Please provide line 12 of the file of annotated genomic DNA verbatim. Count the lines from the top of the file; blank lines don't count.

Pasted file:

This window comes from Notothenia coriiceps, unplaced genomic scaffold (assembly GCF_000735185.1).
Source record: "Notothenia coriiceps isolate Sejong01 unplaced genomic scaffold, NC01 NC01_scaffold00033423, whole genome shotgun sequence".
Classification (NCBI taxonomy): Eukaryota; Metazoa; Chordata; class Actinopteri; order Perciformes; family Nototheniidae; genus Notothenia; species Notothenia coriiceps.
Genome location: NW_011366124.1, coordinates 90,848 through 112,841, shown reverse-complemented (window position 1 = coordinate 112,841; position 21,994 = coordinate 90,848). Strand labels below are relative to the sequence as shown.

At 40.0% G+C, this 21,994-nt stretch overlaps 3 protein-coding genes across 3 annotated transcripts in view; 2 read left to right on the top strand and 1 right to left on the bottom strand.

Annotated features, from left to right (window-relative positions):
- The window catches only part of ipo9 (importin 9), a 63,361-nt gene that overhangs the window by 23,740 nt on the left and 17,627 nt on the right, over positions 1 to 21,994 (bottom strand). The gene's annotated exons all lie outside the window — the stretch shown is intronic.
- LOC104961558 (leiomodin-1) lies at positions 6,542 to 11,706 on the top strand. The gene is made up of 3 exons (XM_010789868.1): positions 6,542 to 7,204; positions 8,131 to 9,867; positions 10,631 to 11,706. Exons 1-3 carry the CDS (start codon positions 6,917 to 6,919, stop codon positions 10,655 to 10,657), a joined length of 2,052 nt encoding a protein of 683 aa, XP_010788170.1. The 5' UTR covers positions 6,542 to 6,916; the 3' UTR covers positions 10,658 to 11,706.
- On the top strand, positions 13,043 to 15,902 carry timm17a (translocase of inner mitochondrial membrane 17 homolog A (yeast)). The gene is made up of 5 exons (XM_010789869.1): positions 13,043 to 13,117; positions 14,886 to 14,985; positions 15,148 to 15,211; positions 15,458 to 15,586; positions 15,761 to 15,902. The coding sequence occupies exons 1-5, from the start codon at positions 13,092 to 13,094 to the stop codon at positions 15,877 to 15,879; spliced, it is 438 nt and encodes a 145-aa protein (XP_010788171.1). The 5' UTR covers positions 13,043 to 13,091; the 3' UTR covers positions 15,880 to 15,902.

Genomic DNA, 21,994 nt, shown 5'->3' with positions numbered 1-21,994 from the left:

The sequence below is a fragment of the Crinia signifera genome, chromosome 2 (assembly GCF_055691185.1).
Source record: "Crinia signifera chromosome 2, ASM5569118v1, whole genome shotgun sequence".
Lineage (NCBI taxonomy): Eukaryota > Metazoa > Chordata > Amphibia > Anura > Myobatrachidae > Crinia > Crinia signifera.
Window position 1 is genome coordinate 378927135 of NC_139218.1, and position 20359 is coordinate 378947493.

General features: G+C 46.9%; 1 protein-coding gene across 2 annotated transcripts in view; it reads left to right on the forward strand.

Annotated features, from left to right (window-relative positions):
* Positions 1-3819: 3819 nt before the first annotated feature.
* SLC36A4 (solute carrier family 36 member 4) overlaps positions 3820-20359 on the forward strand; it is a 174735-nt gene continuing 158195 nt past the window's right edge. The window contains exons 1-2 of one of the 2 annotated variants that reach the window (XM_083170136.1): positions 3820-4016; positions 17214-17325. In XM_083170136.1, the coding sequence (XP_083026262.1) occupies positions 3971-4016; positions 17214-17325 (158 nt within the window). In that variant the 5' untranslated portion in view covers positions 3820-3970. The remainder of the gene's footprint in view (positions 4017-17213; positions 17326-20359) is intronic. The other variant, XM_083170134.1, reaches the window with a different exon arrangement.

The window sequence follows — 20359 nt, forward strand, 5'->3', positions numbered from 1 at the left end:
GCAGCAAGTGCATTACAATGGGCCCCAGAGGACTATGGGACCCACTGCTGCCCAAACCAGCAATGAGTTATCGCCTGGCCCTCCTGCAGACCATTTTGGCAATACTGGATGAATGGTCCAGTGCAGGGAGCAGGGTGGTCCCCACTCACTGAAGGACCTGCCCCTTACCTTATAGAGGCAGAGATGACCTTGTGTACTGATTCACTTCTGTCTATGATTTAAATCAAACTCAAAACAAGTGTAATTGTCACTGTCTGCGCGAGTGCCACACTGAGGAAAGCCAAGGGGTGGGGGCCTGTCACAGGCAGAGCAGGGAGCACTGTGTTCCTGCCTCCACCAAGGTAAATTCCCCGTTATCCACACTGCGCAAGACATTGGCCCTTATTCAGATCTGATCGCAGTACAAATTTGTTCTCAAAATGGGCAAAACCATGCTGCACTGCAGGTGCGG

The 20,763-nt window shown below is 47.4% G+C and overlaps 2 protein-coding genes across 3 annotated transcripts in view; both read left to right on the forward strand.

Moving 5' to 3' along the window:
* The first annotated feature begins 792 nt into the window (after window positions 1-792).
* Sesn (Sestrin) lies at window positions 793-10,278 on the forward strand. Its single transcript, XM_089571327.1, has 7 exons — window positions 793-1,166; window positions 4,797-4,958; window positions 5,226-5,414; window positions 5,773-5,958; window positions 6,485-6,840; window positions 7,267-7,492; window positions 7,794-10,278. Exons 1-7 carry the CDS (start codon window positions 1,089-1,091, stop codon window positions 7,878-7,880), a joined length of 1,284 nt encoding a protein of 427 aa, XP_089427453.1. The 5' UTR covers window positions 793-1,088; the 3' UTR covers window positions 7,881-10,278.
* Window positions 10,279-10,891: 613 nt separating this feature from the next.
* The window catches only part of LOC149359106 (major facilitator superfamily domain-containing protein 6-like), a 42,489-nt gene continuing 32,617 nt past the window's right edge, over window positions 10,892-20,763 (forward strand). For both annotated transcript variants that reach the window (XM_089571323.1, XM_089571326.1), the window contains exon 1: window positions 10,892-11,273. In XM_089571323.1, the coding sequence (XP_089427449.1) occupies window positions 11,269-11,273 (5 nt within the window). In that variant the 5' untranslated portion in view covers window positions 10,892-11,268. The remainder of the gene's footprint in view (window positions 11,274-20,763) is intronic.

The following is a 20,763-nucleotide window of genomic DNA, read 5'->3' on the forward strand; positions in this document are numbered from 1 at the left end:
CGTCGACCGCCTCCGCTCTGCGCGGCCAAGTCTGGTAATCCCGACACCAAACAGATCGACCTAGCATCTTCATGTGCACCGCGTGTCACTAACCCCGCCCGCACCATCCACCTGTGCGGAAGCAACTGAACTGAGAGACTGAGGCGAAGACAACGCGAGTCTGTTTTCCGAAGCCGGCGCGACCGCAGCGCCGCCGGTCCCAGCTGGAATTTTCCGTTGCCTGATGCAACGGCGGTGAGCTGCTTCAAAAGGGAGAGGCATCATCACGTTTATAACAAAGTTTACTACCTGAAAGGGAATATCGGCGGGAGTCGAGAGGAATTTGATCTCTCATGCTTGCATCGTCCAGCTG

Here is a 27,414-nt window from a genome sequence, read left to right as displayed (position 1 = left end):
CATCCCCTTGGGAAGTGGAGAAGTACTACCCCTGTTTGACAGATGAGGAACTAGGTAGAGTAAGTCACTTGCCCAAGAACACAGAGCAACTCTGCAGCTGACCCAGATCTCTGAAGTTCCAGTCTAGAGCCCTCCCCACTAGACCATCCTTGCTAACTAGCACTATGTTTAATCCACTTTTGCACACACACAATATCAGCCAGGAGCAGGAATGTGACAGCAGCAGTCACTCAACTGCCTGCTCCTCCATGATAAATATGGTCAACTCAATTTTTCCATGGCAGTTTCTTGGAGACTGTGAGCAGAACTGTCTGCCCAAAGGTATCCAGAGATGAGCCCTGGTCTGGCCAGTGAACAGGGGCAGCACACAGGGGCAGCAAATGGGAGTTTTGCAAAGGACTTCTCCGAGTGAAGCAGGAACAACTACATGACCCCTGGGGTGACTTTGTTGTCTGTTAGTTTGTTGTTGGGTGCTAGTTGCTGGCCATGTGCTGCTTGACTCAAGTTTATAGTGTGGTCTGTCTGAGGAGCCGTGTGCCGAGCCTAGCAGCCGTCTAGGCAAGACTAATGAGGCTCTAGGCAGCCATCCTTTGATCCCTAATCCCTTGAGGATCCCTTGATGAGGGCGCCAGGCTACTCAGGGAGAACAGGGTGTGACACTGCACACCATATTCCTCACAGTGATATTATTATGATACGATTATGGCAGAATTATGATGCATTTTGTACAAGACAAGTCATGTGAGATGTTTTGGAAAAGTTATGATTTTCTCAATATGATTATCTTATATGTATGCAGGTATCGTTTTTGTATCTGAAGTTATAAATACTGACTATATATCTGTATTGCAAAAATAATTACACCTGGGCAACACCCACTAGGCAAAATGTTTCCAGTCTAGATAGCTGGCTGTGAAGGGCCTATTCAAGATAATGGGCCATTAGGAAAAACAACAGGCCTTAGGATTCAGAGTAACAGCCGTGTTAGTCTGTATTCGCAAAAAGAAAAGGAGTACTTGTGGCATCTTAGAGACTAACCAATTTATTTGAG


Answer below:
Source record: "Crinia signifera chromosome 2, ASM5569118v1, whole genome shotgun sequence".